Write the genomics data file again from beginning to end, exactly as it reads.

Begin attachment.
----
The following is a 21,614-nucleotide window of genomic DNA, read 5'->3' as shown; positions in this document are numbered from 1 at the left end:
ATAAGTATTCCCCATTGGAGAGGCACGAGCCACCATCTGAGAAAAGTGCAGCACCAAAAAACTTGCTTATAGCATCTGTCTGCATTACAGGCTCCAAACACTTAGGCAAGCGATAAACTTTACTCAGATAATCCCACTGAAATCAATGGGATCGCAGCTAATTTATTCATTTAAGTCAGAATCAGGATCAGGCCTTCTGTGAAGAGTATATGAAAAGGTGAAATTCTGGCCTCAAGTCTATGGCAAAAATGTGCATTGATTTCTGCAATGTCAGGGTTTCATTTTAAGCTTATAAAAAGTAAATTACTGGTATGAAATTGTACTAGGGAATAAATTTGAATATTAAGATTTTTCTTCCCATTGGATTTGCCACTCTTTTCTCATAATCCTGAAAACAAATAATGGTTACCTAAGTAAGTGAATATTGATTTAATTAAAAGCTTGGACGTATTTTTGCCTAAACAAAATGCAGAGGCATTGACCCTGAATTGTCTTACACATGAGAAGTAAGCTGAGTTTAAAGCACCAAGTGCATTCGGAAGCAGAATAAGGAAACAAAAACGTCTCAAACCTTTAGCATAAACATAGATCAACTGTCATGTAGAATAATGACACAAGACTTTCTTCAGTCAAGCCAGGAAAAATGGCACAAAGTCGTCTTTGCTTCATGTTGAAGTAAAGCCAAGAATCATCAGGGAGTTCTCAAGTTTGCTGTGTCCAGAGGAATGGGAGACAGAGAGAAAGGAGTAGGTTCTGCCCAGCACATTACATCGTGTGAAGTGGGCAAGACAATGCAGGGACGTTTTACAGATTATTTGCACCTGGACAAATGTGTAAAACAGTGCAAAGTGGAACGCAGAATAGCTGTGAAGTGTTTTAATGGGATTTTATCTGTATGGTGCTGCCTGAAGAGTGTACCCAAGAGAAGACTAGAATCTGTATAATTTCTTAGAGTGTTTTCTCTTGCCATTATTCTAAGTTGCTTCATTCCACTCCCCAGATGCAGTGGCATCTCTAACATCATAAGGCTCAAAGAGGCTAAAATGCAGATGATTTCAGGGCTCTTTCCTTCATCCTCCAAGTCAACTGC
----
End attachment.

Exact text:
The following is a 21,614-nucleotide window of genomic DNA, read 5'->3' as shown; positions in this document are numbered from 1 at the left end:
ATAAGTATTCCCCATTGGAGAGGCACGAGCCACCATCTGAGAAAAGTGCAGCACCAAAAAACTTGCTTATAGCATCTGTCTGCATTACAGGCTCCAAACACTTAGGCAAGCGATAAACTTTACTCAGATAATCCCACTGAAATCAATGGGATCGCAGCTAATTTATTCATTTAAGTCAGAATCAGGATCAGGCCTTCTGTGAAGAGTATATGAAAAGGTGAAATTCTGGCCTCAAGTCTATGGCAAAAATGTGCATTGATTTCTGCAATGTCAGGGTTTCATTTTAAGCTTATAAAAAGTAAATTACTGGTATGAAATTGTACTAGGGAATAAATTTGAATATTAAGATTTTTCTTCCCATTGGATTTGCCACTCTTTTCTCATAATCCTGAAAACAAATAATGGTTACCTAAGTAAGTGAATATTGATTTAATTAAAAGCTTGGACGTATTTTTGCCTAAACAAAATGCAGAGGCATTGACCCTGAATTGTCTTACACATGAGAAGTAAGCTGAGTTTAAAGCACCAAGTGCATTCGGAAGCAGAATAAGGAAACAAAAACGTCTCAAACCTTTAGCATAAACATAGATCAACTGTCATGTAGAATAATGACACAAGACTTTCTTCAGTCAAGCCAGGAAAAATGGCACAAAGTCGTCTTTGCTTCATGTTGAAGTAAAGCCAAGAATCATCAGGGAGTTCTCAAGTTTGCTGTGTCCAGAGGAATGGGAGACAGAGAGAAAGGAGTAGGTTCTGCCCAGCACATTACATCGTGTGAAGTGGGCAAGACAATGCAGGGACGTTTTACAGATTATTTGCACCTGGACAAATGTGTAAAACAGTGCAAAGTGGAACGCAGAATAGCTGTGAAGTGTTTTAATGGGATTTTATCTGTATGGTGCTGCCTGAAGAGTGTACCCAAGAGAAGACTAGAATCTGTATAATTTCTTAGAGTGTTTTCTCTTGCCATTATTCTAAGTTGCTTCATTCCACTCCCCAGATGCAGTGGCATCTCTAACATCATAAGGCTCAAAGAGGCTAAAATGCAGATGATTTCAGGGCTCTTTCCTTCATCCTCCAAGTCAACTGC